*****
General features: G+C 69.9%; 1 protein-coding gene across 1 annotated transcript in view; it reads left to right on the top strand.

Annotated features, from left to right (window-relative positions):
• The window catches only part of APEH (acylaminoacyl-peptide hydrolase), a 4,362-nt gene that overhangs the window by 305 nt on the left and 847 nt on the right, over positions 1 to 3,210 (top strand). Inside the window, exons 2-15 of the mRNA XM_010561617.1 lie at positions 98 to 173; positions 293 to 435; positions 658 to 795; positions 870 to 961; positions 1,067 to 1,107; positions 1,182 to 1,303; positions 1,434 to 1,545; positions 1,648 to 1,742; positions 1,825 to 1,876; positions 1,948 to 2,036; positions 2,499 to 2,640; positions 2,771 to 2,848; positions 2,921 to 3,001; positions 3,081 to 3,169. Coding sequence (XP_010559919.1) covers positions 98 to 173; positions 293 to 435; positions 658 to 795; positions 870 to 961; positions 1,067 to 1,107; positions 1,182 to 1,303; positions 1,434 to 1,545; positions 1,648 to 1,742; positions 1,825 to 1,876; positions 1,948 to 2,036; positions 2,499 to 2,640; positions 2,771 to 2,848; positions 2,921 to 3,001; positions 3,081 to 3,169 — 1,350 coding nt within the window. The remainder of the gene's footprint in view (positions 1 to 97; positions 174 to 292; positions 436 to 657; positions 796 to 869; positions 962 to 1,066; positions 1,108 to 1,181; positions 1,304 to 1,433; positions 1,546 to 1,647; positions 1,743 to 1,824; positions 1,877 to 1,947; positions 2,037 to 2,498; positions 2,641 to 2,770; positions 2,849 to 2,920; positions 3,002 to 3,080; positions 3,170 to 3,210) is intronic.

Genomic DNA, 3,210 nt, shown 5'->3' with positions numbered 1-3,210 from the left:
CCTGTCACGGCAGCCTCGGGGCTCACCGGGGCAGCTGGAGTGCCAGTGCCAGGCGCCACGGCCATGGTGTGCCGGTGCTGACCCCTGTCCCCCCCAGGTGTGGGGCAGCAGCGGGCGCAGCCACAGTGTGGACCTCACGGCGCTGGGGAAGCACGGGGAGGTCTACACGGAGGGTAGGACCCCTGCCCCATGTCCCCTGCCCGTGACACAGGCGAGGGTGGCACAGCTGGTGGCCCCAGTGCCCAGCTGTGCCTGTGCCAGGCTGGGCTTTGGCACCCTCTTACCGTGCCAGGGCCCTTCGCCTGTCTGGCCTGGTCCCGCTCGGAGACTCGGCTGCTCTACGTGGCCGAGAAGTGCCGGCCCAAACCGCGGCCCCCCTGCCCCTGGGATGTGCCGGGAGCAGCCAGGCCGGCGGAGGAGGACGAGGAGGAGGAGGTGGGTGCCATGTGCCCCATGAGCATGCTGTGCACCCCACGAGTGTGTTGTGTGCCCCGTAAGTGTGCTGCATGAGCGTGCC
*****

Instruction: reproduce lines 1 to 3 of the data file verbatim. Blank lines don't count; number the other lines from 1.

General features: G+C 69.9%; 1 protein-coding gene across 1 annotated transcript in view; it reads left to right on the top strand.

Annotated features, from left to right (window-relative positions):
• The window catches only part of APEH (acylaminoacyl-peptide hydrolase), a 4,362-nt gene that overhangs the window by 305 nt on the left and 847 nt on the right, over positions 1 to 3,210 (top strand). Inside the window, exons 2-15 of the mRNA XM_010561617.1 lie at positions 98 to 173; positions 293 to 435; positions 658 to 795; positions 870 to 961; positions 1,067 to 1,107; positions 1,182 to 1,303; positions 1,434 to 1,545; positions 1,648 to 1,742; positions 1,825 to 1,876; positions 1,948 to 2,036; positions 2,499 to 2,640; positions 2,771 to 2,848; positions 2,921 to 3,001; positions 3,081 to 3,169. Coding sequence (XP_010559919.1) covers positions 98 to 173; positions 293 to 435; positions 658 to 795; positions 870 to 961; positions 1,067 to 1,107; positions 1,182 to 1,303; positions 1,434 to 1,545; positions 1,648 to 1,742; positions 1,825 to 1,876; positions 1,948 to 2,036; positions 2,499 to 2,640; positions 2,771 to 2,848; positions 2,921 to 3,001; positions 3,081 to 3,169 — 1,350 coding nt within the window. The remainder of the gene's footprint in view (positions 1 to 97; positions 174 to 292; positions 436 to 657; positions 796 to 869; positions 962 to 1,066; positions 1,108 to 1,181; positions 1,304 to 1,433; positions 1,546 to 1,647; positions 1,743 to 1,824; positions 1,877 to 1,947; positions 2,037 to 2,498; positions 2,641 to 2,770; positions 2,849 to 2,920; positions 3,002 to 3,080; positions 3,170 to 3,210) is intronic.